Abstract

http://ssrn.com/abstract=1402964
 
 

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Rule-Making in the WTO: Lessons from the Case of Bribery and Corruption


Kenneth W. Abbott


Arizona State University

2001

Journal of International Economic Law, Vol. 4, pp. 275, 2001

Abstract:     
During the 1990s, the OECD and numerous other international organizations adopted conventions and other instruments designed to control bribery and corruption in international business. The WTO, however, took no such action, and a related initiative on transparency in government procurement has not yet produced any results. This article examines what one can learn about rule-making in the WTO from its failure to act in this case. Much of the explanation for the inaction lay outside the organization, in the political incentives facing major actors. Yet structural characteristics of the WTO, its approach to legalization, and its negotiating processes also played significant roles. These factors should be addressed if the organization is to deal effectively with the controversial issues now on its agenda.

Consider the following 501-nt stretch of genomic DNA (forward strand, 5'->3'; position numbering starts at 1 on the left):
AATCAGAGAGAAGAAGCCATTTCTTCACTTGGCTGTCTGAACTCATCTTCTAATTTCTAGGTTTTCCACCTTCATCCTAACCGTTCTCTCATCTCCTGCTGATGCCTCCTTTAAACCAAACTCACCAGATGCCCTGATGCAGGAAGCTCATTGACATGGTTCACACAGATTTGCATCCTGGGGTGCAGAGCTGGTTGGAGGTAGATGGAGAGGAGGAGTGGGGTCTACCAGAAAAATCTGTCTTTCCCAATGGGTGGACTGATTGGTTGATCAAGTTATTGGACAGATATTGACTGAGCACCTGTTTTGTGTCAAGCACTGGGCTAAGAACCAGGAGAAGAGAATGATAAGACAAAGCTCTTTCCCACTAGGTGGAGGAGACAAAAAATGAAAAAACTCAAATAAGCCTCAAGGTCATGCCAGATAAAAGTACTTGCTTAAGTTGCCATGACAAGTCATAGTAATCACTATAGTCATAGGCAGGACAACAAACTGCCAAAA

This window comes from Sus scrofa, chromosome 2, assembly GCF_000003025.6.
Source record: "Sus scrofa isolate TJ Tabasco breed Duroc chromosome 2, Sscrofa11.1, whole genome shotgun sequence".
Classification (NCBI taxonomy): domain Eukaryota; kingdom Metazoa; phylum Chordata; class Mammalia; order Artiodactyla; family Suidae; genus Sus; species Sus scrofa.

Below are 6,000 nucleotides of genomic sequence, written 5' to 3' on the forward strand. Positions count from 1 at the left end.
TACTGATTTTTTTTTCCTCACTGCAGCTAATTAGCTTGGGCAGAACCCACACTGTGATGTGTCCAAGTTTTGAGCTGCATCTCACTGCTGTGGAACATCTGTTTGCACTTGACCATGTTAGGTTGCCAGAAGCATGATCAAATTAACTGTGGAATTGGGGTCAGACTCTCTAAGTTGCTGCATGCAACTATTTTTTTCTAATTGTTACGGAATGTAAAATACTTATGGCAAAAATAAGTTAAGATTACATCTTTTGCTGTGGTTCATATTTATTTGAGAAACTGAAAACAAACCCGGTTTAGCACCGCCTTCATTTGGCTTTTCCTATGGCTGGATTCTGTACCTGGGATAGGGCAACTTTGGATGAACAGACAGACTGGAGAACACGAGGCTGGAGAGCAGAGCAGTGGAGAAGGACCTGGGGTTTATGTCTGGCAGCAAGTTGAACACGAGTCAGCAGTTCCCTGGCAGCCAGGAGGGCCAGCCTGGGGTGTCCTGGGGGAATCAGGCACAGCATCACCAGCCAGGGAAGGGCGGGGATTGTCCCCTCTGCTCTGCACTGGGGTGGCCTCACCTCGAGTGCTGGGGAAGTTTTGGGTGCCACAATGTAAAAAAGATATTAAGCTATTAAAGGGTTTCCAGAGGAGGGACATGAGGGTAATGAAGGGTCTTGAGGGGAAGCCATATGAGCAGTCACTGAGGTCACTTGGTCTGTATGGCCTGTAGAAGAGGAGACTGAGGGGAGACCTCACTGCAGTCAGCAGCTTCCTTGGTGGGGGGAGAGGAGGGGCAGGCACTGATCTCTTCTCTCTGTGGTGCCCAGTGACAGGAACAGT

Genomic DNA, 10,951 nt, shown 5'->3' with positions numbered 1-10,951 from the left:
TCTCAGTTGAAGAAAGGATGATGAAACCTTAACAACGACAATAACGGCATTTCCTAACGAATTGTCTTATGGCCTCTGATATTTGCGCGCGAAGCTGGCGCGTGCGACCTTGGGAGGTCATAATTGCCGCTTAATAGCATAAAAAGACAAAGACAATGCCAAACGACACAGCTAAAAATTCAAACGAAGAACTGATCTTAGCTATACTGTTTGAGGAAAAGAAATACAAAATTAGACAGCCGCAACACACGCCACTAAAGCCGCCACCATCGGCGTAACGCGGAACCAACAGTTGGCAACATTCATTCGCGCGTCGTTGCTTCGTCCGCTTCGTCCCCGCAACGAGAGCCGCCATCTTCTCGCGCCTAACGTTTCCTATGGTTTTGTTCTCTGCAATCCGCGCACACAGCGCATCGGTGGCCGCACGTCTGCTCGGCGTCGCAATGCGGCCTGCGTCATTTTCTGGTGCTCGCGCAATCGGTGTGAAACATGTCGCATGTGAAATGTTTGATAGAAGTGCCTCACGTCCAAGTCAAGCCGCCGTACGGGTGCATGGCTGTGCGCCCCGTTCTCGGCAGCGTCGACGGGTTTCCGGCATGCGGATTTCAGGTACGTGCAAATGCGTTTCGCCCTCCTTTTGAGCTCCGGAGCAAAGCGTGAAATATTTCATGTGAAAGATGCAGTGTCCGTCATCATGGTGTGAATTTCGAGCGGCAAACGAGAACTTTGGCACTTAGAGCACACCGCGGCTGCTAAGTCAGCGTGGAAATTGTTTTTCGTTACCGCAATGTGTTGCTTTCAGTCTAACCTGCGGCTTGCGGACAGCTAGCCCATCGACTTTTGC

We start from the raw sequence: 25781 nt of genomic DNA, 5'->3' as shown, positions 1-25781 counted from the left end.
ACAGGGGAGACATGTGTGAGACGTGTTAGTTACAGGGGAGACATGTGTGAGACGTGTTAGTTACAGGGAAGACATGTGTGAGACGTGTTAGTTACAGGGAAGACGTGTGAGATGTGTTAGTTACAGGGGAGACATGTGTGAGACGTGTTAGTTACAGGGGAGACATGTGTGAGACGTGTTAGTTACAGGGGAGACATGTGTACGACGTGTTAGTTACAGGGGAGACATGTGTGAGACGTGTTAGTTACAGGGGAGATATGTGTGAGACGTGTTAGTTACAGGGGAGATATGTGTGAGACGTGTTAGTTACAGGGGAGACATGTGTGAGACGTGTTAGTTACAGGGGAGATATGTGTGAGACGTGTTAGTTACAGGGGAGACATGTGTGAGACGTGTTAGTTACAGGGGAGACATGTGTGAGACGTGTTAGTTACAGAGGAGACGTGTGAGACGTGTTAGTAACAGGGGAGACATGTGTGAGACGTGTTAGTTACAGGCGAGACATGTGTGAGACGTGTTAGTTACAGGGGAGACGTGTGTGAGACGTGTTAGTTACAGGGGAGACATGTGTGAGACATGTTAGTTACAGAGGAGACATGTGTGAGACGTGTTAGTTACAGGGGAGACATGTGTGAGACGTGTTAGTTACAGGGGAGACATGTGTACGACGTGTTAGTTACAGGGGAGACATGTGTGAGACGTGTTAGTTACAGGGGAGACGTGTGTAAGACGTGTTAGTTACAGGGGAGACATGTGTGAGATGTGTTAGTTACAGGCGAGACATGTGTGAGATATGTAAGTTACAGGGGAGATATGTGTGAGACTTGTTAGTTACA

Number of Pages in PDF File: 22

Keywords: World Trade Organization, international organizations, international business

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Date posted: May 18, 2009  

Suggested Citation

Abbott, Kenneth W., Rule-Making in the WTO: Lessons from the Case of Bribery and Corruption (2001). Journal of International Economic Law, Vol. 4, pp. 275, 2001. Available at SSRN: http://ssrn.com/abstract=1402964

Contact Information

Kenneth Wayne Abbott (Contact Author)
Arizona State University ( email )
Box 877906
Tempe, AZ 85287-7906
United States
480-965-5917 (Phone)
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